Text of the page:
Most AI-based artists work exclusively in front of their computers. Sougwen Chung is different: they train robots to physically paint in tandem with them on massive canvases. Before they used AI, Chung, who identifies as nonbinary, painted expansive abstract artworks filled with bold, flowing lines. They then trained a neural net on decades of those paintings—and built robots trained on those neural nets to paint with them in real time. When they paint a line, the robots mimic Chung’s line and then extend it outward with new ideas and patterns. “What I’m chasing is that surprise and wonder in that machine translation,” Chung says.
Chung, 38, travels the world, painting with their robots for live audiences. Chung compares their relationship with their robots to that of a musician with their violin. “In some ways, the robotic system is a kinetic instrument that I’m navigating with,” they say.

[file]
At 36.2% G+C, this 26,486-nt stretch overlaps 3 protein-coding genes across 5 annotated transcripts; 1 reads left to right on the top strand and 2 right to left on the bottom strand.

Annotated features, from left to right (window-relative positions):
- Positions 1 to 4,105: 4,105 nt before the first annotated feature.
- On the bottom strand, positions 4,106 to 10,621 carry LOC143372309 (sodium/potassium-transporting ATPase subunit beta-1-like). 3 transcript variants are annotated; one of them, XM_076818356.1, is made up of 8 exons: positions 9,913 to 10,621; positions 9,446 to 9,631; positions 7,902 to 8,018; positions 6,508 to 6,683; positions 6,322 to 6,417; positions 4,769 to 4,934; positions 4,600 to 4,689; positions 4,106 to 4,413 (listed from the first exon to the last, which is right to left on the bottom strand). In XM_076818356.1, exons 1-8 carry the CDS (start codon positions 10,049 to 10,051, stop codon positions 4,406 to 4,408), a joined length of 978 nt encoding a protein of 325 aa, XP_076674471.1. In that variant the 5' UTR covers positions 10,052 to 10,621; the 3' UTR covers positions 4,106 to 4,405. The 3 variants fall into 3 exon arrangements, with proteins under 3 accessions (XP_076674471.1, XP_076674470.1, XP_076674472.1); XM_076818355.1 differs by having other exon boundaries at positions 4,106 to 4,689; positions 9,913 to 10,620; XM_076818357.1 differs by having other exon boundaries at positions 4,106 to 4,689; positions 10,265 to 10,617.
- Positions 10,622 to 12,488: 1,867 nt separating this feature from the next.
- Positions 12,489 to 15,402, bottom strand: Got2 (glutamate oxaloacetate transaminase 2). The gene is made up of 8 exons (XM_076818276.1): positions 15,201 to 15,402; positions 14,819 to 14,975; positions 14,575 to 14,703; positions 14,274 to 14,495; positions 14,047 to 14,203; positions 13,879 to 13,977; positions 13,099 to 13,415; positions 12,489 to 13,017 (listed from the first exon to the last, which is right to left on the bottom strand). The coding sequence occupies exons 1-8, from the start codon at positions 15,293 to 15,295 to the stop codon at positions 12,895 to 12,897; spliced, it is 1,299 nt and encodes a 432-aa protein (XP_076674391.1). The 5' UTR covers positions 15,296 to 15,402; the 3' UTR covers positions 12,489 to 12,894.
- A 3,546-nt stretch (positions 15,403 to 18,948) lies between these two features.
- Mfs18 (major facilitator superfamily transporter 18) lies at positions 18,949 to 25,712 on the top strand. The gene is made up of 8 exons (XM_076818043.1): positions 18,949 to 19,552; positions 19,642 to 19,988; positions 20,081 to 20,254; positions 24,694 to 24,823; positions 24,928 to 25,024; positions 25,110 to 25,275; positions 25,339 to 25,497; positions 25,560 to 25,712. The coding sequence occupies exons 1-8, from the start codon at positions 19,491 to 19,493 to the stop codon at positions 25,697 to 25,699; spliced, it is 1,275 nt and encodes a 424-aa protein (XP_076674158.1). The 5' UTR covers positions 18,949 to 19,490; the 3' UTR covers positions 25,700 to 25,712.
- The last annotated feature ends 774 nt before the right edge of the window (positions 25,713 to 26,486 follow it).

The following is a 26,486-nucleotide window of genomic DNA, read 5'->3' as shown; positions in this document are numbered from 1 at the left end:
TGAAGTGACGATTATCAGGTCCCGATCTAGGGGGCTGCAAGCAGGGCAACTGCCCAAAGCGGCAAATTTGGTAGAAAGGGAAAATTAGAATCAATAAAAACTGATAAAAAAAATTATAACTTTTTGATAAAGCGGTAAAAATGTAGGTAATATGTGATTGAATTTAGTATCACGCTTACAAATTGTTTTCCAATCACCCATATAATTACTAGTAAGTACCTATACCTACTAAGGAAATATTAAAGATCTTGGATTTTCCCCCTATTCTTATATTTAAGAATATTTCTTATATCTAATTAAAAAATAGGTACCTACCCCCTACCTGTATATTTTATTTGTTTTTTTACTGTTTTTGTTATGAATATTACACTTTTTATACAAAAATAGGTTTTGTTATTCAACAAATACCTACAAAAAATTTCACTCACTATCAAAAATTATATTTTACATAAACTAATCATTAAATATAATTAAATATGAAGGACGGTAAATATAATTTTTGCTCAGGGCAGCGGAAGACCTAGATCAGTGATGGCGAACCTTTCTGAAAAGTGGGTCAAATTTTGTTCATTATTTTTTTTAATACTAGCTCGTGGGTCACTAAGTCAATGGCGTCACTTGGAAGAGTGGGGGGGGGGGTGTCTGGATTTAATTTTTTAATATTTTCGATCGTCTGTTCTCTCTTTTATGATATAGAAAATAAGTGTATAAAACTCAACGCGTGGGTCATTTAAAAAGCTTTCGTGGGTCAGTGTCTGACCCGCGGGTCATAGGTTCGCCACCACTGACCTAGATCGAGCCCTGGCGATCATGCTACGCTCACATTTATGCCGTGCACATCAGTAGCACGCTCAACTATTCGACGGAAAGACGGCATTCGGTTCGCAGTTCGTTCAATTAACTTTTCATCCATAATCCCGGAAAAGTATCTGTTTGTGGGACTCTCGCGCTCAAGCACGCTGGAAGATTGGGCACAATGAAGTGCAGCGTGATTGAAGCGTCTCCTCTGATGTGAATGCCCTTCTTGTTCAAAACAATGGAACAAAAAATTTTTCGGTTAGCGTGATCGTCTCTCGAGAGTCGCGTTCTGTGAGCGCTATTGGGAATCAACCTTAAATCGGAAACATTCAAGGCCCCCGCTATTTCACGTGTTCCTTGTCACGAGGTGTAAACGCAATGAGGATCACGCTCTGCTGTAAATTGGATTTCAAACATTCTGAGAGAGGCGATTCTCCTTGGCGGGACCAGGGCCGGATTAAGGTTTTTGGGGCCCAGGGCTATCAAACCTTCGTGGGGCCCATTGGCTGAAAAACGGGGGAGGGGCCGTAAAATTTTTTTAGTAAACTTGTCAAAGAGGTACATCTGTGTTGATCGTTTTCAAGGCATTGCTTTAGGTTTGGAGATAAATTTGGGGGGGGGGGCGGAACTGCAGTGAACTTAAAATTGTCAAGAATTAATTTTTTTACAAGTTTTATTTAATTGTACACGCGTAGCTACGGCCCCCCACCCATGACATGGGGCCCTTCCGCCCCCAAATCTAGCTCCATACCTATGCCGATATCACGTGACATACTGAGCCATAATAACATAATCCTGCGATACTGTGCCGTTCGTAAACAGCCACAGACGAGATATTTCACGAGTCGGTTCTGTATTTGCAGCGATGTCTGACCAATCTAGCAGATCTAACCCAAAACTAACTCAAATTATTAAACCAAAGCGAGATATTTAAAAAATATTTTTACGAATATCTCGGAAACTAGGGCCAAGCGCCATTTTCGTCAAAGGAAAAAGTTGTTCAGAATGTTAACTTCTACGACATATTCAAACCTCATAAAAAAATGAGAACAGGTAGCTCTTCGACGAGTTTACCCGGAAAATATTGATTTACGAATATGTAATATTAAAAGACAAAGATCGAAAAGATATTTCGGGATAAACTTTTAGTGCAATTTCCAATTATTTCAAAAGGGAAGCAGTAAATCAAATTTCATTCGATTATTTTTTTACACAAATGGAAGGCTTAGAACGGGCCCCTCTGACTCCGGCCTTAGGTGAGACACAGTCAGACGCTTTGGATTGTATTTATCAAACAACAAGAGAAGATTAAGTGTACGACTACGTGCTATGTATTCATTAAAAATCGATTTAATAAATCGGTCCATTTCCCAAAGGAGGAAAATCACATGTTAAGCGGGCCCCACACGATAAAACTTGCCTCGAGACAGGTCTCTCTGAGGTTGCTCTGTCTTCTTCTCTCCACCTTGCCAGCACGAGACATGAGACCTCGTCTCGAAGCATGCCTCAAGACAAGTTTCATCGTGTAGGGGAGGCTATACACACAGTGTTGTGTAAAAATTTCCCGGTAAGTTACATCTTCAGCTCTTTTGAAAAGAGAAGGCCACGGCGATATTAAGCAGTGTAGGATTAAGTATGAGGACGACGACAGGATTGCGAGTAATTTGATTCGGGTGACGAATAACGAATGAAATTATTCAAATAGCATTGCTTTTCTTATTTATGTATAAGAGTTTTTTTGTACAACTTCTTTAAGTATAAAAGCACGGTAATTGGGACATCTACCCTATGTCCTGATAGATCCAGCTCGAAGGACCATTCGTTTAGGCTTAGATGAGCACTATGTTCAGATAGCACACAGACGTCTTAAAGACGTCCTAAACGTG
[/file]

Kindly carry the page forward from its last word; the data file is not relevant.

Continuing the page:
Chung is now on the fifth version of the D.O.U.G. (Drawing Operations Unit Generation_X) robot. The most advanced robot absorbs not only their past artwork but also their present state of mind: it can be linked to their EEG data and alpha brain waves, and will paint more actively when they hit a flow state of meditation.
Chung splits their time between London and New York these days, and is continually pushing their experiments into new territory. They have been working with a 3D motion-capture system to create sculptures, and researching ways to power their systems with alternative energy sources like microbial cell batteries. They also head up a studio, Scilicet, in which a growing group of artists are exploring AI art alongside them. “The technology we’re building helps reshape how I paint, meditate, perform—and that changes the nature of the drawing entirely,” they say. “Allowing that feedback loop really catalyzes technical development, but also creative growth as well.”
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